Newly funded Citizen-Soldier initiative to enhance support services for National Guard, Reserve fam
|July 26, 2004|
|CHAPEL HILL – The Department of Defense appropriation bill, finalized this week by a joint House-Senate conference committee, includes $1.8 million in funding for a new National Demonstration Program for Citizen-Soldier Support. The collaborative program, spearheaded by the University of North Carolina at Chapel Hill, is designed to serve the families of National Guard and Reserve personnel who are being deployed in unprecedented numbers and for lengthier terms of duty.The Citizen-Soldier initiative received strong backing from across the North Carolina Congressional delegation. Rep. David Price of Chapel Hill, a member of the powerful House Appropriations Committee, wrote the initiative into legislation that will fund the Department of Defense in the coming fiscal year.
The new program aims to better address challenges Guard and Reserve members and their families face during periods of mobilization, deployment and return from duty.
Unlike active military personnel who live on or near the military post at which they serve, Guard and Reserve members are dispersed across the state as part of 137 units in 92 communities. Families of deployed Guard and Reservists face challenges related to their geographic dispersement, and they also may lack the benefit of informal family networks that grow up around military bases and posts.
In addition to enhancing communication of critical information provided to families at the time a service member is deployed, the Citizen-Soldier program will augment and extend existing defense department programs by bringing employers, schools, child-care providers, health professionals and faith-based organizations into a broad network of family support.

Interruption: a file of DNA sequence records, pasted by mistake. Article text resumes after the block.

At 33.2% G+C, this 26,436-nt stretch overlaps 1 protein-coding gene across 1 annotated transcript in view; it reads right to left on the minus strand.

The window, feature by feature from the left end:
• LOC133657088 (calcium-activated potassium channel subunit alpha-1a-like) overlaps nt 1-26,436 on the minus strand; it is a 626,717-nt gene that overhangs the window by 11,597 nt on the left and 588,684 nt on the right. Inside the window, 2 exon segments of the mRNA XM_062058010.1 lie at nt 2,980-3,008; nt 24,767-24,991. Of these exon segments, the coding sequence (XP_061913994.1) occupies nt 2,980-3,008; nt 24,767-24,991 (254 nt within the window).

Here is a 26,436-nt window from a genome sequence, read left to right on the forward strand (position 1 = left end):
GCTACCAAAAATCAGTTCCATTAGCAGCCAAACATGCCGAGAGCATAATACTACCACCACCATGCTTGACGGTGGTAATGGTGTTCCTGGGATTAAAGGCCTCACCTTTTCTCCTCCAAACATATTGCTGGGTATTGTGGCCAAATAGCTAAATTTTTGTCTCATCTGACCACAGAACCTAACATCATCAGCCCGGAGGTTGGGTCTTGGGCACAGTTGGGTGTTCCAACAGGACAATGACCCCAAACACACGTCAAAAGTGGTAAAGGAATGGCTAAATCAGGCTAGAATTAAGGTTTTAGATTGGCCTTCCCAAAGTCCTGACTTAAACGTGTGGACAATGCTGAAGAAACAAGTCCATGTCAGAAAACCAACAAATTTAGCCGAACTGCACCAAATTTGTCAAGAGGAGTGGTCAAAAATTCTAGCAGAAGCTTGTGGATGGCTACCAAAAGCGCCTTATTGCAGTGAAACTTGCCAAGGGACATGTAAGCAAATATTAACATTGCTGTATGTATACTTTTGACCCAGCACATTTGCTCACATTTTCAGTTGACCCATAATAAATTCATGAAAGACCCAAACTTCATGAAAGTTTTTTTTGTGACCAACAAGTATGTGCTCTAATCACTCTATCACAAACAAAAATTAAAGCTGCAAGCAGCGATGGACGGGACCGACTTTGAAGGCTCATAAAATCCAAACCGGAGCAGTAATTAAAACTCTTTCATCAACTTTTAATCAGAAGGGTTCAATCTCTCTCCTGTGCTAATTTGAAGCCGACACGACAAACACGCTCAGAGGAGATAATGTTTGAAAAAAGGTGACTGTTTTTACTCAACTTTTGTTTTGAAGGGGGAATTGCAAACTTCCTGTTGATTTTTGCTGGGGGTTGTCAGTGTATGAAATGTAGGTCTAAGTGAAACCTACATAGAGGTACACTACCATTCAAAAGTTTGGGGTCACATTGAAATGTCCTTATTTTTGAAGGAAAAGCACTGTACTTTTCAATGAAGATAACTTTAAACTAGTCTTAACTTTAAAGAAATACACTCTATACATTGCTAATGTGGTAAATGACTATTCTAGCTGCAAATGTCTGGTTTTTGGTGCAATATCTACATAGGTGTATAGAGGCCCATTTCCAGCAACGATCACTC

In North Carolina, a growing number of these Guard and Reserve forces are being deployed. More than a third of the 23,300 Guard and Reserve members in the state have been mobilized to date. The nation’s security depends on the mission-readiness and retention of these citizen-soldiers.
UNC Chancellor James Moeser has been promoting the university’s Citizen-Soldier initiative during his “Carolina Connects” tour. Recent stops have included Fort Bragg and the National Guard Armory in Asheville. Moeser will visit family members from the 108th Army Reserve Division and the North Carolina Air National Guard in Charlotte next month.
“My visits with these Guard and Reserve family members and those seeking to support them have only strengthened my belief that we can make a significant and positive difference by helping communities mobilize on their behalf,” Moeser said. “North Carolina is a military-friendly state; the service men and women who call North Carolina home contribute to the state’s economy and to the richness of our communities.
“It is important that our state and our communities provide assistance now when our citizen-soldiers and their families – many of whom do not live near a military installation and may find themselves somewhat isolated from support services — could most benefit from our help.”
Partnering with UNC-Chapel Hill in the Citizen-Soldier initiative are several other UNC institution, UNC-TV, Duke University and several out-of-state universities.
Retired Maj. Gen. Doug Robertson, director of UNC’s Highway Safety Research Center and a professor of health behavior and health education in UNC’s School of Public Health, is a member of the core team that has been working with Reserve and Guard leadership and staff to ensure the university’s program is targeted and attuned to military efforts already underway.
“For years, several of our faculty worked individually on military family issues,” said Robertson. “As we began to hear more and more stories about the hardships that Guard and Reserve families were facing, we realized that we could do something much bigger and more helpful if we combined our efforts.
“We look forward to working with the leadership of the Guard and Reserve to maximize the impact of the Citizen-Soldier support initiative,” Robertson said. “And we thank the U.S. Congress for providing initial funding to support this important work.”
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